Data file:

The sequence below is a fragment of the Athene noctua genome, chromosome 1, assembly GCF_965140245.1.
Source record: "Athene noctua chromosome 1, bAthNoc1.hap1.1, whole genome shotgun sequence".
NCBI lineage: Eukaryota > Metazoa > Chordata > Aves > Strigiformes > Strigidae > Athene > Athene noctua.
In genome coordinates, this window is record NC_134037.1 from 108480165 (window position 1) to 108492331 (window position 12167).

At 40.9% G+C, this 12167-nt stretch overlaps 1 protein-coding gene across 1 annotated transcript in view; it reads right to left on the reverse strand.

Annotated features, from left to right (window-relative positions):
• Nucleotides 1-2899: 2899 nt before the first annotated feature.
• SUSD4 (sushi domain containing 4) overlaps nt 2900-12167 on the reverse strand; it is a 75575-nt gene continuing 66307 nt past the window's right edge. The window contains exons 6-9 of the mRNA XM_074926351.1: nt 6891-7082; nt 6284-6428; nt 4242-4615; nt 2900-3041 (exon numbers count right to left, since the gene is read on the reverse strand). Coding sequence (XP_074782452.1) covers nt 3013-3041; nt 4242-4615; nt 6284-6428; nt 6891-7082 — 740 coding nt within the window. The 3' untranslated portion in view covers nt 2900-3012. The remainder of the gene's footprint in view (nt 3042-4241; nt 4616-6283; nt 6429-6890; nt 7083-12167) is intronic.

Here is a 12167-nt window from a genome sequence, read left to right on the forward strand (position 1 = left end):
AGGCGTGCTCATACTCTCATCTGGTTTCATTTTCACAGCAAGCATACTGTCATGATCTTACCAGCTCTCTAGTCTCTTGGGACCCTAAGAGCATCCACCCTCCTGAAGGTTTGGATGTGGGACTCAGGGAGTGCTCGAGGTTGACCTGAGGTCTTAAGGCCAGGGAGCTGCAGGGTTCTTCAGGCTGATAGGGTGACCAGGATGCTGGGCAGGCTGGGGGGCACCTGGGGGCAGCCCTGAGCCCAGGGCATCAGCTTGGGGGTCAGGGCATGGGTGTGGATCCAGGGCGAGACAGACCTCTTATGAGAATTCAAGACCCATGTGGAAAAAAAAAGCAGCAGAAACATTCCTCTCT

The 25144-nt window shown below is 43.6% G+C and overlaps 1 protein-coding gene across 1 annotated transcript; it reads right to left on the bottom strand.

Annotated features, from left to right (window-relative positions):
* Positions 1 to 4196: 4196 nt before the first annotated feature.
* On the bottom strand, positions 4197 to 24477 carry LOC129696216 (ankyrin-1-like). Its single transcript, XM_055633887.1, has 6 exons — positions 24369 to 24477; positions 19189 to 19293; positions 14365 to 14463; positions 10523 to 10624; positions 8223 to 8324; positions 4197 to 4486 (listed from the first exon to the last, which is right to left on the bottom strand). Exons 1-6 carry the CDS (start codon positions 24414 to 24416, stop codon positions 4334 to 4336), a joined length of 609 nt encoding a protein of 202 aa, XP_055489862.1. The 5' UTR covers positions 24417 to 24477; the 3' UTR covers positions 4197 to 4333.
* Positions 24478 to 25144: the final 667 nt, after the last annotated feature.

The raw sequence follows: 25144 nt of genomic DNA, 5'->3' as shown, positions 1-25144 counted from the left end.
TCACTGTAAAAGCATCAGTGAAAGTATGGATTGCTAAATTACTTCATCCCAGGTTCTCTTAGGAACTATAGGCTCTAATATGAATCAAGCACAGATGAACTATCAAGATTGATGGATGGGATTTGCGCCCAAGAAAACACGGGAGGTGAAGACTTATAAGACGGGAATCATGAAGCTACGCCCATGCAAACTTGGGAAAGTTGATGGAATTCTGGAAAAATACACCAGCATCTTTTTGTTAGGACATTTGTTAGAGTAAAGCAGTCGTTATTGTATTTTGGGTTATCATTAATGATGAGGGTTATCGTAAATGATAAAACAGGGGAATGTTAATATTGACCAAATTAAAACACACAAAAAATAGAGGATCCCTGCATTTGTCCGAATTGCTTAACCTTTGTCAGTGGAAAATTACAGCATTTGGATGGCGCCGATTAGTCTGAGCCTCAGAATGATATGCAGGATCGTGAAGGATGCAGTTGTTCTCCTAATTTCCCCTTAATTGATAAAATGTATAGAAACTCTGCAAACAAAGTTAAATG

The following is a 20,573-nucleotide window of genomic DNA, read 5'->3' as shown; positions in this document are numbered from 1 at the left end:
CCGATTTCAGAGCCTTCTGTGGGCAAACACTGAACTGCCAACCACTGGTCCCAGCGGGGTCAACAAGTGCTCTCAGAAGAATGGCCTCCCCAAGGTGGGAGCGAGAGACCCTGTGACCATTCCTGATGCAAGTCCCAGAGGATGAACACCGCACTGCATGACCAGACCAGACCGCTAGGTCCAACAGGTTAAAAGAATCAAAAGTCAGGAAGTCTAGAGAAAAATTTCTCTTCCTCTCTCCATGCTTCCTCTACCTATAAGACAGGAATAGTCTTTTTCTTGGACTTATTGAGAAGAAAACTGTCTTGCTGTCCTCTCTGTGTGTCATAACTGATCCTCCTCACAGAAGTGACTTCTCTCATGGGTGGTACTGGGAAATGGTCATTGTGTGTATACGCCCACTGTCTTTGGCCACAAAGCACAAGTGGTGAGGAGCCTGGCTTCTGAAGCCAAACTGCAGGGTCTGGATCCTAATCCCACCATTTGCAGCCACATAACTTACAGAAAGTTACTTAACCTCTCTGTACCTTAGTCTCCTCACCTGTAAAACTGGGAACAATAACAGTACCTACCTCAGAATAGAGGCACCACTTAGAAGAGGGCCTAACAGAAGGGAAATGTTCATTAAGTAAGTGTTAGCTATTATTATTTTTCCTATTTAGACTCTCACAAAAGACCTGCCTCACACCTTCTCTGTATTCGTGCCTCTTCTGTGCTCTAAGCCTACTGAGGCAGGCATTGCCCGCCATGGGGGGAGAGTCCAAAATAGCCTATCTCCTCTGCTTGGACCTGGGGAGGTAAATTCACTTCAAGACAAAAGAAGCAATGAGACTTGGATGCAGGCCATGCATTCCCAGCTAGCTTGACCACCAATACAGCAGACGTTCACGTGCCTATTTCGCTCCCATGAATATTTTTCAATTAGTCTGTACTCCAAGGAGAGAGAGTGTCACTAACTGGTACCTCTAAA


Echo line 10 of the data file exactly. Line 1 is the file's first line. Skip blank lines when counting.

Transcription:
AGGCGTGCTCATACTCTCATCTGGTTTCATTTTCACAGCAAGCATACTGTCATGATCTTACCAGCTCTCTAGTCTCTTGGGACCCTAAGAGCATCCACCCTCCTGAAGGTTTGGATGTGGGACTCAGGGAGTGCTCGAGGTTGACCTGAGGTCTTAAGGCCAGGGAGCTGCAGGGTTCTTCAGGCTGATAGGGTGACCAGGATGCTGGGCAGGCTGGGGGGCACCTGGGGGCAGCCCTGAGCCCAGGGCATCAGCTTGGGGGTCAGGGCATGGGTGTGGATCCAGGGCGAGACAGACCTCTTATGAGAATTCAAGACCCATGTGGAAAAAAAAAGCAGCAGAAACATTCCTCTCT